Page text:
business news in context, analysis with attitude

Got the following email about the Walmart-Jet deal:

Having worked at Walmart last year, the Jet acquisition will help Walmart on the technology side, but the impact will be minimal for many reasons, and here are a couple:

More people use Amazon to start a product search (over 30%) than Google.  This is a huge advantage, and a Jet-Walmart combo has no impact on this because as you mentioned, Amazon is operating in a different sphere.

Amazon has a distribution network that Walmart can’t match (for consumer orders).  Yes, Walmart has lots of stores, but they don’t know what their inventory levels are.  A Walmart associate told me their store inventory was 50% accurate, but they don’t know which 50%.  This isn’t only a Walmart problem, as most retailers are in the same boat.  The same thing would happen to Amazon if they opened up their warehouses and had thousands of random consumers roaming through the aisles, picking stuff up and putting it back somewhere else.

I’ve used Jet, and it’s OK, but right now, nothing beats the ease of use of Amazon, not just the app, but the whole experience.  Amazon has earned my trust.  I don’t know what Walmart, or anyone else for that matter, can do to overcome this.

Agreed. And once again, I refer you to the Farhad Manjoo piece in the New York Times about this subject that can be read here.

Along the same lines, we got the following email from MNB reader Maurine King:

I appreciate your comments so much regarding e-commerce which I do follow.  I am a Star Trek fan…and also remember a cartoon from way back called The Jetsons.  It was a family that lived in the sky and worked three days a week.  They had a robot maid called Rosie who was the best!  I remember Mr. George Jetson talking to his boss and looking at him on a screen as he spoke to him.  Who would have ever thought we would be able to do the same thing…which we can now, thanks to Facetime!  What was “futuristic” is here to stay!  Just couldn’t help but share where we once were and where we are headed in the future!

On the subject of the coming Wegmans-Publix battle in Richmond, one MNB user wrote:

This should be very interesting indeed. I’ve visited several Wegmans’ before, but I’ve competed with Publix. I worked for a retailer headquartered in Birmingham several years ago, and when Publix entered that market, we studied them inside and out in preparation for their entry into the market.

Where Publix shines, at least in my opinion, is in their operational execution, their stores are always conditioned, well-staffed and there is a sense of urgency in the way their employees go about their business. Especially on the front end, and they keep all their perimeter shops well-staffed…especially their bakery which sets the stage for the balance of a shopping trip. They don’t blow you away with variety or complex merchandising techniques, so their stores are not visually interesting, or exciting. They just do what they do really, and I mean really well.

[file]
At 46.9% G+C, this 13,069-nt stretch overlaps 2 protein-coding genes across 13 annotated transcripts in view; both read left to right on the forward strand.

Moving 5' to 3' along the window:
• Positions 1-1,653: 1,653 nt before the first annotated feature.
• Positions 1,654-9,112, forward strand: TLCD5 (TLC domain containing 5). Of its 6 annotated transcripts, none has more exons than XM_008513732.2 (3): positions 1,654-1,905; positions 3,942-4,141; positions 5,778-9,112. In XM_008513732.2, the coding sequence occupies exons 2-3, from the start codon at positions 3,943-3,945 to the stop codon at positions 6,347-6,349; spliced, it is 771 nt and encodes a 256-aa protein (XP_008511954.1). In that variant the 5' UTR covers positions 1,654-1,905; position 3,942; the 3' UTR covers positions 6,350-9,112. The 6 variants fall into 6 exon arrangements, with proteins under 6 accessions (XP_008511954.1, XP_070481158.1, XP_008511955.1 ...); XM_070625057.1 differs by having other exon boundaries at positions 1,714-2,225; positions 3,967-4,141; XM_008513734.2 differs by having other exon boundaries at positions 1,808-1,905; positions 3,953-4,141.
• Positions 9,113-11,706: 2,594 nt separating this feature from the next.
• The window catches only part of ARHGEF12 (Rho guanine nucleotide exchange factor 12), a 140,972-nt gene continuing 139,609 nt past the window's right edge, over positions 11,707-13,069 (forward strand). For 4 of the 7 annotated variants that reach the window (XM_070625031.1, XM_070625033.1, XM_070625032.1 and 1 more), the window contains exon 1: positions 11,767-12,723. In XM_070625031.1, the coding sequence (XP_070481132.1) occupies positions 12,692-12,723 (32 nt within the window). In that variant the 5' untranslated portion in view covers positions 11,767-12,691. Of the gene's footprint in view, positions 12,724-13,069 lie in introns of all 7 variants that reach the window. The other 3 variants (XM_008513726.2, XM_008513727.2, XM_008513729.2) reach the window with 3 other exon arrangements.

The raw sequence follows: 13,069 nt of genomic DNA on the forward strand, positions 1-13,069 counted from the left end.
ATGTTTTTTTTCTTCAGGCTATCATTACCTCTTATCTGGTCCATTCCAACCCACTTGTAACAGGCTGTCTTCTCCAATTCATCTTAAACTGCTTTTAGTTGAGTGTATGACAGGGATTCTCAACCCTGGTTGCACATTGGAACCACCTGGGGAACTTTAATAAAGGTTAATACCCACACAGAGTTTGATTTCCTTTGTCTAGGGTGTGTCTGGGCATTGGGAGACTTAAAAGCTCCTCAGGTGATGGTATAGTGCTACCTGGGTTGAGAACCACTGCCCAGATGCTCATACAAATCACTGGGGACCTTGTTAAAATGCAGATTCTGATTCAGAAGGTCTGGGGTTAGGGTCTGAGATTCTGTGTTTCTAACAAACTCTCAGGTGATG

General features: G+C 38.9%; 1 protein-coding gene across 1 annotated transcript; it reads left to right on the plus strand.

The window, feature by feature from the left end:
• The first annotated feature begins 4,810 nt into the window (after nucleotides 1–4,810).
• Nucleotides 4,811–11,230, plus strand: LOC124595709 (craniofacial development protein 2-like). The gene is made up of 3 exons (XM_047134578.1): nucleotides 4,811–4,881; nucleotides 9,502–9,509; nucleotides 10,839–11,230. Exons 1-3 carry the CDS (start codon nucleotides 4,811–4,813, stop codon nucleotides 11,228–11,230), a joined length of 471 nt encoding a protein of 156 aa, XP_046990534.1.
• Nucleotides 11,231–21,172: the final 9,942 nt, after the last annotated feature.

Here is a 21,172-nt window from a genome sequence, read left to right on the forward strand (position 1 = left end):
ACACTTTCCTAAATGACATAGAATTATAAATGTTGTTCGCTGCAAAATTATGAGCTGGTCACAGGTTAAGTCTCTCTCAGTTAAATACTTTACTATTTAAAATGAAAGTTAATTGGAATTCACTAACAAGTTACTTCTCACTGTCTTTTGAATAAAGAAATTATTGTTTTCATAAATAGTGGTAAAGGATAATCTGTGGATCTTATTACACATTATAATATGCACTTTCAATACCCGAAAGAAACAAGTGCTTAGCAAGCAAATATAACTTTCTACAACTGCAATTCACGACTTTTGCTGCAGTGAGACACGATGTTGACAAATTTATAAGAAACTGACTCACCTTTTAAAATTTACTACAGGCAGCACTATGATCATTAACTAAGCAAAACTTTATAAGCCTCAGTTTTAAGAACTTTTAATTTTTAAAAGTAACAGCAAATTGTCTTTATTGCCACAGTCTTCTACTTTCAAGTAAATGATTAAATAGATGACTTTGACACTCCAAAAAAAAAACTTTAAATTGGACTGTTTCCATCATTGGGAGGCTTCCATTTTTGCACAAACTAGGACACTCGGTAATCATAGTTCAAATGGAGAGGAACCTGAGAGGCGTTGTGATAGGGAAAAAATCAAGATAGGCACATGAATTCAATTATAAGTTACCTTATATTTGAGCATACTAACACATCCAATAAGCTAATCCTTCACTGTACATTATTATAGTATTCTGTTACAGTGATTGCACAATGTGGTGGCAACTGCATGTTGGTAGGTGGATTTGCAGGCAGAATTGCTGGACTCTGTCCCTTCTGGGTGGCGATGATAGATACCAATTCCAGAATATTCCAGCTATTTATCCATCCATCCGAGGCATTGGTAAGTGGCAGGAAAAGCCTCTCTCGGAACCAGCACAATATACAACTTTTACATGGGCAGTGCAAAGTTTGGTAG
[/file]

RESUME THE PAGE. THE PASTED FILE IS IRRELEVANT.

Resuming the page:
And that can win the higher income, well-educated consumer in many markets where competition is leveraged from a labor standpoint, or against those retailers that operate in an operationally restricted mode.
Wegmans is a completely different ballgame. Wegmans’ stores are visually stimulating, their display techniques and variety are complex…which necessitates a great deal of conditioning, therefore labor to maintain. And by all accounts, their customer service is stellar. It will be interesting to see a well-oiled operations driven company like Publix  go up against a merchandising driven company with outstanding operational execution like Wegmans.

It’s a great win for the customers in the Richmond market.

On another subject, from another reader:

Regarding the Hampton Creek mayo story, where people associated with the company may be posing as customers and “hyping” sales by purchasing and requesting the product – am I the only one who recognizes this possible behavior as unsurprising?

I spent many years (pretty good ones, I might add) in the “trenches” of retail 30 or more years ago, and began by working at store and district level in my region doing the kind of hands-on service and store activities that were common in those days. Before there were corporate planograms or easy access to POS data, stores mostly used individual store sales as guidelines for space and trusted both brand and third party supplier reps to keep their shelves up to date with new items. There were rules of behavior, but it was a daily form of trench warfare that was much more local and personal than the headquarters-based systems in place today. And it was common, as a rep for what might be a marginal product at risk of deletion, to buy some to generate movement. If the item was important enough and there was enough invested in its success, there were crude but common efforts to engage friends, neighbors, relatives – all to ask for the product, to raise its visibility, or to buy a couple to hype its movement. Usually there was a goal – a coupon drop, and FSI, a TV campaign – that was scheduled to support the item and we had to work to keep it cut in on the shelf until the media cavalry arrived.

This story sounds like a difference of degree, certainly, and for a different purpose. But the method sounds awfully familiar.

Sometimes I feel like I woke up from a nap with the TV on and the world is running a black-and-white movie from about 1946. The characters are cardboard the plot is simplistic, the action is jerky, there are no special effects – but you can recognize all the devices and maybe even a few actors and you feel like you have seen this before. There are new things under the sun – but also a lot of old ones that keep coming back.

KC's View: